Iowa Impacts
Statehouse Coronavirus News
National Coronavirus Headlines
Closings And Cancellations
Coronavirus Iowa Impacts
Coronavirus Headlines From Governor Kim Reynolds And The Iowa Legislature
National Coronavirus Headlines
Closings And Cancellations

Critics Claim School Funding Measure Penalizes Districts That Chose Distance Learning Over In-Person Instruction


DES MOINES, Iowa — State lawmakers are at odds with one another over school funding, but this time, a specific provision in the education funding bill has prompted claims it is retaliation for defying the governor.

A proposal that was discussed in the Senate Education Subcommittee Monday, would give more money to districts that were in compliance with the return to learn requirements at the beginning of the year. It gives these districts $175 more per pupil.

Critics say this singles out the Des Moines Public School District for its decision not to hold in-person classes due to COVID-19 safety concerns.

“My four children deserve the same amount of funding at their school as all other schools, as minimal as that funding may be,” DMPS parent Shelley Skuster told the committee members.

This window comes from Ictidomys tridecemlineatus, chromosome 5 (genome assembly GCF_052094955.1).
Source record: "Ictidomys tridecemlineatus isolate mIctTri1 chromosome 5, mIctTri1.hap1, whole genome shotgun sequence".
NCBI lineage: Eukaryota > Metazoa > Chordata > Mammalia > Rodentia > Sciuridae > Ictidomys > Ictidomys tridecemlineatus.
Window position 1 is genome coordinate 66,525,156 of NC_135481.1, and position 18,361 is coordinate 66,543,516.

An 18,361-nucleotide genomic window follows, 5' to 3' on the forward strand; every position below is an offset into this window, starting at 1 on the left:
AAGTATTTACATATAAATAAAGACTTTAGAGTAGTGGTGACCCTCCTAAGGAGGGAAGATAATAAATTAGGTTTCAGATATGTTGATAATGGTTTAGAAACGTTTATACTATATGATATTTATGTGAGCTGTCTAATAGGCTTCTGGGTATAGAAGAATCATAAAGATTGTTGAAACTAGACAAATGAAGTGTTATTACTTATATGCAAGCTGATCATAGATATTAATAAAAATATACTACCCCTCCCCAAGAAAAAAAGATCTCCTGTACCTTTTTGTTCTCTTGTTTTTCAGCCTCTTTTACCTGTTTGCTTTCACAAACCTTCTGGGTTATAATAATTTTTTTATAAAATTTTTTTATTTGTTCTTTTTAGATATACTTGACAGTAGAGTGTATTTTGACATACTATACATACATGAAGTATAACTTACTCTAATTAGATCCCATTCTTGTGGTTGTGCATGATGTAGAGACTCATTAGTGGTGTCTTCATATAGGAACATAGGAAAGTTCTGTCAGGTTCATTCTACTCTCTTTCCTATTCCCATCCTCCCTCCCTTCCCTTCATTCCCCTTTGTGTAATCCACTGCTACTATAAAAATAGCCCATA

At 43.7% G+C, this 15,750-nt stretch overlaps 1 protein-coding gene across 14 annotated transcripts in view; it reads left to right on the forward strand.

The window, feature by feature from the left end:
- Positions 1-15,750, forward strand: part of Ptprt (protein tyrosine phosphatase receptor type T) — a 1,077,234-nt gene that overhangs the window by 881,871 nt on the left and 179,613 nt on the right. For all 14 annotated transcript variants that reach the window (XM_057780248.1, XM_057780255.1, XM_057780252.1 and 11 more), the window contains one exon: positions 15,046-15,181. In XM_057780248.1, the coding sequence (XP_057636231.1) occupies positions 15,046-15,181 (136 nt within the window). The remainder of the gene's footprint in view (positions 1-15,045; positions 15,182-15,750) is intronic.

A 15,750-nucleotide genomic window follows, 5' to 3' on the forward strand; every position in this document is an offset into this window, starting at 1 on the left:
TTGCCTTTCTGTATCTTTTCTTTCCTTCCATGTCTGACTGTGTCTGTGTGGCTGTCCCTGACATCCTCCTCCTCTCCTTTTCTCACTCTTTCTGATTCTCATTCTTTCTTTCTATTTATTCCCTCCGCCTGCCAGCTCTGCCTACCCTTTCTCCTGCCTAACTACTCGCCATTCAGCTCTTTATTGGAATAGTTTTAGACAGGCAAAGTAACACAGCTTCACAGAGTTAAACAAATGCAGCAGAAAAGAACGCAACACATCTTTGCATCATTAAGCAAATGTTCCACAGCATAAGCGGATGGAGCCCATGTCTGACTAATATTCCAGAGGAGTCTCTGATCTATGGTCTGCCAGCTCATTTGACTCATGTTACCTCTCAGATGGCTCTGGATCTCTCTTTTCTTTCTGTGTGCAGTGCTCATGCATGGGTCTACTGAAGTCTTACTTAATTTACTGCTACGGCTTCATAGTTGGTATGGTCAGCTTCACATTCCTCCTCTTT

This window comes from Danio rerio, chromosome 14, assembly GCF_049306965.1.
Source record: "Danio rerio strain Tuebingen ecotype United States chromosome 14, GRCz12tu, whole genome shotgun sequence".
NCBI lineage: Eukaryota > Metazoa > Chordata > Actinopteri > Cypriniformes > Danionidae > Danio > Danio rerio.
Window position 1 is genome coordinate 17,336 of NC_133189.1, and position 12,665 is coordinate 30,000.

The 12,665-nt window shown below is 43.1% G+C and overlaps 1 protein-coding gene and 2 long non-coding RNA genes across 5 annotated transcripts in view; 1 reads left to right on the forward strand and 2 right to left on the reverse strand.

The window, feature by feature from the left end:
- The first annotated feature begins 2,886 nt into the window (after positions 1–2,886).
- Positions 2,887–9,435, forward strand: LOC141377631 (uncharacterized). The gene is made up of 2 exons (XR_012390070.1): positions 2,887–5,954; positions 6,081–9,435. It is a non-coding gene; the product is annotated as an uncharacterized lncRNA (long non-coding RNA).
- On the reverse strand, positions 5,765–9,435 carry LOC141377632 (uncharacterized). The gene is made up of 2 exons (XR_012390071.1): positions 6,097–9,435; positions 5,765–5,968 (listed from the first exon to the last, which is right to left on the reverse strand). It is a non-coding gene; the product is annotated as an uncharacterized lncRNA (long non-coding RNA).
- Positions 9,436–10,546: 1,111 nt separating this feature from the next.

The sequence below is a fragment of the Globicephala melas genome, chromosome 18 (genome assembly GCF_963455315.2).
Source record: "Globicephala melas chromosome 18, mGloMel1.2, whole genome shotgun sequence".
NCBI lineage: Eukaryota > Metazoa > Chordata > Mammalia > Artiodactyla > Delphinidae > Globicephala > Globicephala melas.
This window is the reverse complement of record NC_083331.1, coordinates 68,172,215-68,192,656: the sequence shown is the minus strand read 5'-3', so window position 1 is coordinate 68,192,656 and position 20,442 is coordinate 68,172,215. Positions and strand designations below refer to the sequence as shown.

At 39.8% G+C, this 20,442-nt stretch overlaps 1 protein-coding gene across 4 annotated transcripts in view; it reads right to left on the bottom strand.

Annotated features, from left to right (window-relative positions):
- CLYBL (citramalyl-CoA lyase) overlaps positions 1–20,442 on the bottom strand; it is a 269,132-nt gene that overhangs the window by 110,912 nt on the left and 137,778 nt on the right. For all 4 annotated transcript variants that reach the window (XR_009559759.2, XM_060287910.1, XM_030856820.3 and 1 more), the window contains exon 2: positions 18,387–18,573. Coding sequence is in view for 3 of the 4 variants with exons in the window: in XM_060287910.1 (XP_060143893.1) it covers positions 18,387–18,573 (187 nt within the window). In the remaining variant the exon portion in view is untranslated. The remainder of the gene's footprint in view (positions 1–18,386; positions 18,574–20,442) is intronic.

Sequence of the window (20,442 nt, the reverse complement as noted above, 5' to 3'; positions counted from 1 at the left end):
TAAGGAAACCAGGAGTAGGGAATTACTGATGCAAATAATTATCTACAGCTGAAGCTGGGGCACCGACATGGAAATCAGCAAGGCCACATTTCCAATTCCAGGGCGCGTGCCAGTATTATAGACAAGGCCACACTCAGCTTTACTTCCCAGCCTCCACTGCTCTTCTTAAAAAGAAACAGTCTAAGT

Democrat Sen. Herman Quirmbach said, “You’re making the children of Des Moines the whipping boys for the dispute between the governor and the district.”

Education Chair, Republican senator Amy Sinclair says that schools that kept their doors open endured more costs.

“This bill is not about revenge. It is legitimately about meeting the needs of school districts who have had children in their classrooms, who have had to clean, who have had to provide for additional subs when teachers had to quarantine. They’ve had to change their transportation schedule so as to allow for social distancing on buses. And let’s just be honest if you don’t have kids in classrooms you don’t have those expenses,” said Sinclair.

The bill does not have support from other lobbyists or organizations, just the Republican lawmakers.

But that increase in funding per student overall will not be enough for districts to overcome budget shortfalls due to the pandemic and they will likely have to raise property taxes to make up for losses.


Latest News

More News